How to Thrive From Failure

trhiving, winter mushroom, photography beginner  

We rise most mornings at 5-ish. The first snooze alarm coincides with the beeping of the coffee pot, both of them annoying but necessary, and I'm usually in the kitchen with freakish hair and one eye open by the time he's pouring his mini-wheats.

It's a slow awakening, with the requisite silence of early morning.

But after I've made his millionth sandwich and he's taken his vitamins with the milk from his millionth bowl of cereal, after the lunch box is packed and the coffee and cream have mixed to the perfect color, we sit together.

It's routine, and we love it. Coffee time and the first thoughts of the day. We are fairly guaranteed that the phone won't ring and the kids won't wake and the only other one who greets us that early is the dog, waiting to go out.

So Monday, after the bowl was in the sink and both eyes were finally opened, the topic of discussion was failure. Specifically, the ways we've been failing in our parenting and our walks with the Lord and just life, in general.

This is the point in the conversation where I generally get hurt feelings. I have all the normal coping mechanisms when it comes to critique and I've probably added a few new ones to the list, namely, a dogged determination to prove you wrong by my sheer awesomeness.

But this was a different conversation with a different outcome. This was more of a here-we-are-how-do-we-get-back kind of mutual discussion. An assessment. A taking stock and evaluating the outcomes.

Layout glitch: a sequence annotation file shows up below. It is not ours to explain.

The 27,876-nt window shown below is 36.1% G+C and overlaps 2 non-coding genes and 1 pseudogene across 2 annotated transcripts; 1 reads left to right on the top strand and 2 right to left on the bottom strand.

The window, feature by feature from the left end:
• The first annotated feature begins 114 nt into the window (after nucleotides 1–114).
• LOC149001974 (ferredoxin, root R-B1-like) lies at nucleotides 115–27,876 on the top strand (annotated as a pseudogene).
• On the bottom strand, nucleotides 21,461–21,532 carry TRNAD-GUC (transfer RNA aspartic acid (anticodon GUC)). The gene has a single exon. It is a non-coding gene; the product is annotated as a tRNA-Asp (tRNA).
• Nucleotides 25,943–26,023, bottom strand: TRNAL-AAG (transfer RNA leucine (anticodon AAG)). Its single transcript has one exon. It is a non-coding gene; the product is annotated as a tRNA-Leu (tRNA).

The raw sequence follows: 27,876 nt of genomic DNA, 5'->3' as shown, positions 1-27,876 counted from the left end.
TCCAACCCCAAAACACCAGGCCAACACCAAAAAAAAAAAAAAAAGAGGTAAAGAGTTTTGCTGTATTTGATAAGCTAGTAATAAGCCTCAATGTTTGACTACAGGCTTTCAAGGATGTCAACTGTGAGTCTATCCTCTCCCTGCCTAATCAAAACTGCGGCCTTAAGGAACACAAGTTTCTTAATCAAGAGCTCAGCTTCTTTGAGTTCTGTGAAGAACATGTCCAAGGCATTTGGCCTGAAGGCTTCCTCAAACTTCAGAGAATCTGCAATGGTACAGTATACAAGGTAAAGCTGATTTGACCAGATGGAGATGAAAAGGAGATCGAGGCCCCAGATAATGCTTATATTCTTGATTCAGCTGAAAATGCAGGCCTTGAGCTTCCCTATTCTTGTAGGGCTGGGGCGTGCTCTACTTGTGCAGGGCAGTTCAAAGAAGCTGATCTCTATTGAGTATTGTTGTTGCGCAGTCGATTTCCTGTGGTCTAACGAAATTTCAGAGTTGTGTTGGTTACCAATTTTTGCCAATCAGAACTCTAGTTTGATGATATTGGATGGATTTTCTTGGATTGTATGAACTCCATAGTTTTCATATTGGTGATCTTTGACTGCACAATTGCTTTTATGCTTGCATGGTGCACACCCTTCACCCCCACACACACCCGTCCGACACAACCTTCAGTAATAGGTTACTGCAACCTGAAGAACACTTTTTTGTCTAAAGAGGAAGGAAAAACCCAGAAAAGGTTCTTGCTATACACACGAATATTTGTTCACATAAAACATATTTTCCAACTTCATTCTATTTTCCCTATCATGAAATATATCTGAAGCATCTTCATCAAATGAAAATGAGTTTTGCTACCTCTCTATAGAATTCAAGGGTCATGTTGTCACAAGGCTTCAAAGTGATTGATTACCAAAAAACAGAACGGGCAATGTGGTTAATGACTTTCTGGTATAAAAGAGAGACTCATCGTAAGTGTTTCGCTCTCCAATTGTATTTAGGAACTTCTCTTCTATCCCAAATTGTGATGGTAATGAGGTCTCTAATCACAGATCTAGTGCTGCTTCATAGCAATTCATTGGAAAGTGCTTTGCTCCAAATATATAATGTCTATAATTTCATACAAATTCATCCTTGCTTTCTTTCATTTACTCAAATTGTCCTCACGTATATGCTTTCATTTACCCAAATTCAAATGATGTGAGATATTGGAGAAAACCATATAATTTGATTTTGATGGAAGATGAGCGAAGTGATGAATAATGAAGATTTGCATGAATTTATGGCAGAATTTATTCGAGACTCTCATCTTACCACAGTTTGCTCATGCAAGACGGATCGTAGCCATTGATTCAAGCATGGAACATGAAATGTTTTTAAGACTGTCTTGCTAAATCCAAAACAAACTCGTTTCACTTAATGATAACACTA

And the diagnosis was true. The cold, hard, and unemotional facts are that we are failing in areas.

We're dealing with people and you don't make charts evaluating successes and failures, like some business plan. But you do step back and look at fruit and relationships and you examine your days. You walk circumspectly and gain a heart of wisdom. 

You guard against being marched around by your emotions, because there's more at stake here than your ego.

And again on Monday night, again in quiet discussion but this time with several others involved, we are faced with failure. Our motives are checked by the Holy Spirit and isn't that always the best confrontation? The one that comes between us and the Comforter?

The brokenness is a hopeful-cracking and we all know that we fall short.

It shouldn't be such a shock to be faced with your own imperfection, but we often shield our Precious Selves and shy from it. We don't let it have it's perfect work in us.